How you can prevent allergies in your child?

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How you can prevent allergies in your child?
How you can prevent allergies in your child?
Allergies, in children, can cause mild to significant limitations in their activities of daily living. Both, the parents and their affected child need significant psychological support.

Allergies, in children, can cause mild to significant limitations in their activities of daily living. Both, the parents and their affected child need significant psychological support. Some allergies are familial (hereditary or genetic). But some allergies occur secondary to various environmental factors. The aim of this article is to discuss how some of them can be prevented. This article is about the allergies that originate during infancy and ways to prevent them.

Before we go ahead, we must understand the following concepts:

  1. Allergy: hypersensitivity reaction due to exposure to some substance (allergen). Exposure can be in form of inhalation, ingestion (e.g. food allergy), direct contact (e.g. eczema, conjunctivitis / red eye etc.). It could be mediated by antibodies or due to other mechanisms. It may develop instantaneously after the exposure or may develop slowly over time.
  1. Atopy: personal or familial (hereditary or genetic) tendency to produce antibodies or immunoglobulin in response to low-dose allergens. It can usually be confirmed by a positive skin-prick test result (a low dose allergen is injected into the skin and the reaction is observed).
  1. Food allergy: hypersensitivity reaction to any food item.
  1. Atopic dermatitis (eczema): a skin condition, where the skin is itchy, red and inflamed. It commonly presents during early childhood and is often associated with a personal or family history of other atopic diseases. It can be secondary to contact allergen or food allergy.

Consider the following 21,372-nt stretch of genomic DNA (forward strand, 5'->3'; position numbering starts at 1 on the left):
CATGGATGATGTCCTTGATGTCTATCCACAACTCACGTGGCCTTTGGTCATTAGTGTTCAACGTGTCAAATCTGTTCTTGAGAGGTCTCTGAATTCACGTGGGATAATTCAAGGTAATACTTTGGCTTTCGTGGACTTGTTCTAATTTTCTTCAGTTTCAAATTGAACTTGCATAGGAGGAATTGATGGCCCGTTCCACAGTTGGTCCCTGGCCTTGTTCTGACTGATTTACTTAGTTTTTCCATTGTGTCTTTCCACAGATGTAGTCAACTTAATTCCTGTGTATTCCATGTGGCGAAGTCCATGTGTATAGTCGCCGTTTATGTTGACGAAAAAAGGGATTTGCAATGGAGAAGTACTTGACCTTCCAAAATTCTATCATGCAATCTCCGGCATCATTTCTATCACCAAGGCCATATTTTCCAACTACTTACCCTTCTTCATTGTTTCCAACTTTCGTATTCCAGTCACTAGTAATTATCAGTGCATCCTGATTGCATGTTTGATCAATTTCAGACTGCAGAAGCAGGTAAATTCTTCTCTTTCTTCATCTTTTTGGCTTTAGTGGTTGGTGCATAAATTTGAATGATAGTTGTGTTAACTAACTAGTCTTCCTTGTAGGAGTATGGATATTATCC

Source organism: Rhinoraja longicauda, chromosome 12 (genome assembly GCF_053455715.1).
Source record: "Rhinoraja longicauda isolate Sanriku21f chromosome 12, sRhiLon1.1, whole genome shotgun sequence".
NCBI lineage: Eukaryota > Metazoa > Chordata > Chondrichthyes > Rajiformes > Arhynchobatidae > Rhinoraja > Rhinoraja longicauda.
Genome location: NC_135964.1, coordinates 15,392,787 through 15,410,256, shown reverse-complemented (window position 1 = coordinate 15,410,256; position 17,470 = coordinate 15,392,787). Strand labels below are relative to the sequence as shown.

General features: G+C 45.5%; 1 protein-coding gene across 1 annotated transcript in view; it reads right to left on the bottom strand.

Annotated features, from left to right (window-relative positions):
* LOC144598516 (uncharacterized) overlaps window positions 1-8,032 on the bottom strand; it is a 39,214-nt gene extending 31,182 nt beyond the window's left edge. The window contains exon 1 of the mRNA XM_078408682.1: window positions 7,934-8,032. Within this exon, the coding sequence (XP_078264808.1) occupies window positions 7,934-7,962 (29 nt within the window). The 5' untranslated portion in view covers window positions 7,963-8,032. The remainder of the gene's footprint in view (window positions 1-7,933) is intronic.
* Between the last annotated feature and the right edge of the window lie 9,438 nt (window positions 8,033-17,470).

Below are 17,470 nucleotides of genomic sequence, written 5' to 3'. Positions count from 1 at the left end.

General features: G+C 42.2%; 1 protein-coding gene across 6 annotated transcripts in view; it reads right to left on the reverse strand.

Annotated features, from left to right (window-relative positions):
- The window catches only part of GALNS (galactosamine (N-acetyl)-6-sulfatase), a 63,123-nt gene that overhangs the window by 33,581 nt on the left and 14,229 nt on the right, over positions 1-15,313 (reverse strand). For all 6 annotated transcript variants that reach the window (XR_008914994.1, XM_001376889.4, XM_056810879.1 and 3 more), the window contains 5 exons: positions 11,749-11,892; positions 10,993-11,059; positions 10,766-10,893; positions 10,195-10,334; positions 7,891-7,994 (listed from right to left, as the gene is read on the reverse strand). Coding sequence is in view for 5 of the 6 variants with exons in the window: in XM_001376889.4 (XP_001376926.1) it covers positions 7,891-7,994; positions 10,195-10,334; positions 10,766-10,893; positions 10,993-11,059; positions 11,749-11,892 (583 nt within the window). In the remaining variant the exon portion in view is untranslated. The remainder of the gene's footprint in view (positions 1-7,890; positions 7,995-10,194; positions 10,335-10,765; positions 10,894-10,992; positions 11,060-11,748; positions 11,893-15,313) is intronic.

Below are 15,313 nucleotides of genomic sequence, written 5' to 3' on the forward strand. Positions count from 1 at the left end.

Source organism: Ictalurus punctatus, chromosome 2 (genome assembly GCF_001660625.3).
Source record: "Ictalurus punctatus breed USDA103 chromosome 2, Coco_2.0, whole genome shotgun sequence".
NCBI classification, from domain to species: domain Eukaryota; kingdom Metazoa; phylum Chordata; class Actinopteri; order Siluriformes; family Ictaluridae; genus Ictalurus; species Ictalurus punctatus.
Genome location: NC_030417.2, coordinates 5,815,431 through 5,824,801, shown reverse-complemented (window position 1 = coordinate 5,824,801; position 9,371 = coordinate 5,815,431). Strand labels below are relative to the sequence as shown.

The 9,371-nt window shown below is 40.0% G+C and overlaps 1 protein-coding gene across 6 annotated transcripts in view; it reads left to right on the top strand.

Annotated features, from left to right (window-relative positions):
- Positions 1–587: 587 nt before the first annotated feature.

1. Family history: an increased risk of allergic disease in your child if at least one first-degree relative (parent or sibling) have been affected themselves. Thus, with a slightest doubt of allergy, it is worthwhile to get evaluated by a doctor. Proper diagnosis will not only help you but also your future child in preventing development of allergy.

Some common symptoms of allergy are the following:

Atopic eczema, hives, rhinitis/running nose, conjunctivitis/red watery eye, asthma, or constant ‘tummy’ upset.

Following are the interventions that can help prevent development of allergy (atopic dermatitis and food allergies) in babies with positive family history:

Interventions during pregnancy:

  1. Avoidance of tobacco smoke (active and second-hand smoke) exposure during pregnancy and after birth is strongly recommended. This would not only help prevent exacerbation of your allergy but also help reduce the chances of your baby developing any allergy.
  2. Keep your own allergies well controlled during pregnancy.
  3. Elevated stress may increase allergic risk in your baby.
  4. Vitamin D Supplementation: Deficiency of vitamin D has been linked to allergic diseases. Hence regular sun exposure will help to supplement vitamin D supply.
  5. Regular exercise and healthy diet.
  6. Dietary restrictions during pregnancy do not help in preventing atopic disease.

Interventions just after delivery:

  1. After your baby is born breast milk is the best option regardless of any hereditary risk of allergy. Breast feeding may also help prevent development of allergy to food items.
  2. If breast-feeding is insufficient or not possible, only high-risk infants (with positive family history) should receive a ‘special’ (hydrolysed) formula for the first 4 months, whereas other infants should receive standard formula milk. Infants with positive family history should not receive standard formula milk before 4 months of age. Please consult your doctor before starting any formula milk to your baby, as breast milk still remains the best!